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you applied for a green card in february of '02, you're now at the top level of the priority list. so we're talking six, eight, ten years for many people. this is just accommodating these people, they're here, they're working, let's free them up from being tied to their employer. so that's idea number one. second idea, i think, again, some of the previous speakers have mentioned something like this is to try to address the immigration pathway for students. students have to figure out how to get employed. there is a pathway for them to get employed through so-called opt, optional practical training, so it's possible for students to stay and look for a job. but when that period expires, they have to have an employer who's ready to sponsor them, and that may be difficult. and then, obviously, they have to get through the green card process like everybody else. so, so i'm in favor of trying to link these statuses together, but i think it's important to build in the employment piece as well as the student piece as
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opposed to those who would say we should staple the green card to the diploma as a representative of higher education, i can tell you there's a lot of creativity in higher education, and there would be universities that would recruit on the basis of attractiveness to the green card as opposed to other kinds of things that you might want to recruit students for. so i think there's some need to temper that idea with an employment element. and then the third one, and this one i think is much more difficult to implement, but it hasn't been mentioned today, so i'm glad i have it on my list. it's the idea of employing a point system. the immigration system would pick people on educational qualifications, language qualifications and so on, and this is in place in a number of countries, australia and canada most prominently, and it was contemplated in the 2010 bill. -- 2007 bill. for picking high-impact entrepreneurs, i think that's a much more difficult problem. we're talking about a tiny fraction of the population, and
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it's difficult to observe those qualities like risk taking, like some kind of outlook on seeking opportunities that you might want to identify these people. so i think that's difficult to do, but it would be worth talking about and thinking about it. so to wrap up, my time is over. i don't want to exaggerate the importance of high-tech entrepreneurs. it's a very small slice of this population, but i think it is a consideration that would be worth thinking about as we debate this broader question of competitiveness, innovation and high-skill immigration. and, again, thanks for coming. i'm looking forward to the discussion. [applause]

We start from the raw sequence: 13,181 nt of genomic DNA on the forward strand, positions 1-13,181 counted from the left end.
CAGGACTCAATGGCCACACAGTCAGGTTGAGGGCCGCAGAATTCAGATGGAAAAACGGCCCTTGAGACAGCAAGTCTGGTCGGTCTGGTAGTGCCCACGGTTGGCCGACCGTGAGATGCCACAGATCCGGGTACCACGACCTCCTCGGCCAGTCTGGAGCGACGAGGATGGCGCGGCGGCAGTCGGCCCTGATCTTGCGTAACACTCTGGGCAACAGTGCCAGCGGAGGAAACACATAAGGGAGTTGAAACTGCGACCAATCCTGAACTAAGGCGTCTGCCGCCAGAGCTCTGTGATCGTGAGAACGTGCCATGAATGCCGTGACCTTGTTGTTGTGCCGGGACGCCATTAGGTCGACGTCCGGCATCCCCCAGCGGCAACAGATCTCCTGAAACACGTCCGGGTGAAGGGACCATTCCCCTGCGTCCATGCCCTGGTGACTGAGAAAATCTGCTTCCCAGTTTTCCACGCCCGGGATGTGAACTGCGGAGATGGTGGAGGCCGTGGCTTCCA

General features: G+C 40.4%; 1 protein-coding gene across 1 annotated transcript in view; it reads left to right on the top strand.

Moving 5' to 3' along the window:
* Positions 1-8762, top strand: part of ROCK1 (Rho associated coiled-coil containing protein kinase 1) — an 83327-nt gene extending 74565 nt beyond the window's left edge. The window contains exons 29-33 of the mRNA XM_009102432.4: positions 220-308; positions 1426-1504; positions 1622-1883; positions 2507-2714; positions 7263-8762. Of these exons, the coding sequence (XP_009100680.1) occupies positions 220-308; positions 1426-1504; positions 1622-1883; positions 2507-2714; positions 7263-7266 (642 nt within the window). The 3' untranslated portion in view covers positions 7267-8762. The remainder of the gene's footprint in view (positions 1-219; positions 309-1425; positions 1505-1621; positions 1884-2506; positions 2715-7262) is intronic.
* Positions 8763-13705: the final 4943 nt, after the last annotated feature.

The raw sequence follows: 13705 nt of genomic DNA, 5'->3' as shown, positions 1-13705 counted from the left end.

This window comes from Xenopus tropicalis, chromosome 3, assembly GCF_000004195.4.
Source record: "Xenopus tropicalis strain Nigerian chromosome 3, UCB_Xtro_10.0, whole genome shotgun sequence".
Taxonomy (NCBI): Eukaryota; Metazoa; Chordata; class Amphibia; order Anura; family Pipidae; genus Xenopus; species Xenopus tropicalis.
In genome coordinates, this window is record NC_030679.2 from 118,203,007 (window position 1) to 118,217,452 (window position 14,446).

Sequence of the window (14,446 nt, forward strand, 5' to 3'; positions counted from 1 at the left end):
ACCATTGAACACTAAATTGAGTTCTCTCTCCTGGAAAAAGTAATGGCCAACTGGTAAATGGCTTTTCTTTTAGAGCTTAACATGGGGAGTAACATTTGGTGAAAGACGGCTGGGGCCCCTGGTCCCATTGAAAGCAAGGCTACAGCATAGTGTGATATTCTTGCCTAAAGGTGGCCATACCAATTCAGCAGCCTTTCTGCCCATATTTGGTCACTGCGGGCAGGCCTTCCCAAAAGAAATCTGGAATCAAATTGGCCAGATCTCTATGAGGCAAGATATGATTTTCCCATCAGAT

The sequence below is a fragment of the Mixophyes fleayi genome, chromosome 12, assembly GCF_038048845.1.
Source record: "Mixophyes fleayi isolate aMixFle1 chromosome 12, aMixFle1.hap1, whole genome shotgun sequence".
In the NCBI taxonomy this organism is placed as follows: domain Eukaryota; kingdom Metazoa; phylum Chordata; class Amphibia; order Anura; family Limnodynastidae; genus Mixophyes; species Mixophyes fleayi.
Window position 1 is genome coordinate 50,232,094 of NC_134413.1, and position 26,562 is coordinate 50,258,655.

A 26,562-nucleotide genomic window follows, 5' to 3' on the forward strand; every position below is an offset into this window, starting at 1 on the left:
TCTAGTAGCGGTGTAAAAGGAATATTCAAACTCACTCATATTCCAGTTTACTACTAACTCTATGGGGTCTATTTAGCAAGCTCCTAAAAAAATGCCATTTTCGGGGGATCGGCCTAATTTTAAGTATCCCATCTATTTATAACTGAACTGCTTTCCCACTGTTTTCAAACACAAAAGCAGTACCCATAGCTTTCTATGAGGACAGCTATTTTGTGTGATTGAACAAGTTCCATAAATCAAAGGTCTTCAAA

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>> excuse me, i'm going to ask a couple of questions. i need to focus the discussion a little bit. one of the things i realized in listening to the presentation is that we're confronting layers upon layers of questions. i mean, for 25 years i've been worrying about the fundamental question about how can we even provide evidence that investments in research and development lead to innovation, that innovation leads to growth in the economy and the growth in the economy is benefiting the country largely. and, in fact, i've had no success in answering that question satisfactorily. so we have lots of questions, we have to look at where innovation comes from. although people in the science and technology community hate o talk about it, it's possible that the reason the united states is so innovative is not because we have great scientists and engineers, but that we have great financial managers on wall
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street who can provide the capital where it's needed, where it's needed or that we have terrific lawyers who are able to negotiate contracts, property rights and so on that make it possible for these great ideas to become profitable businesses. we're not going to try to resolve all of those questions. but we have a tremendous amount of information here, and i'm going to try to focus a couple of questions on where we have data and where we've raised specific questions that i think we might be able to help answer. so i was going to start with if we can even agree that it's a good thing to have highly-skilled immigrants come into the united states, can we say that without also deciding how it is we allow them to come in? so, for instance, we talked about many be of them come here, they're well educated, but they can't get the right degrees. so i was going to ask jean when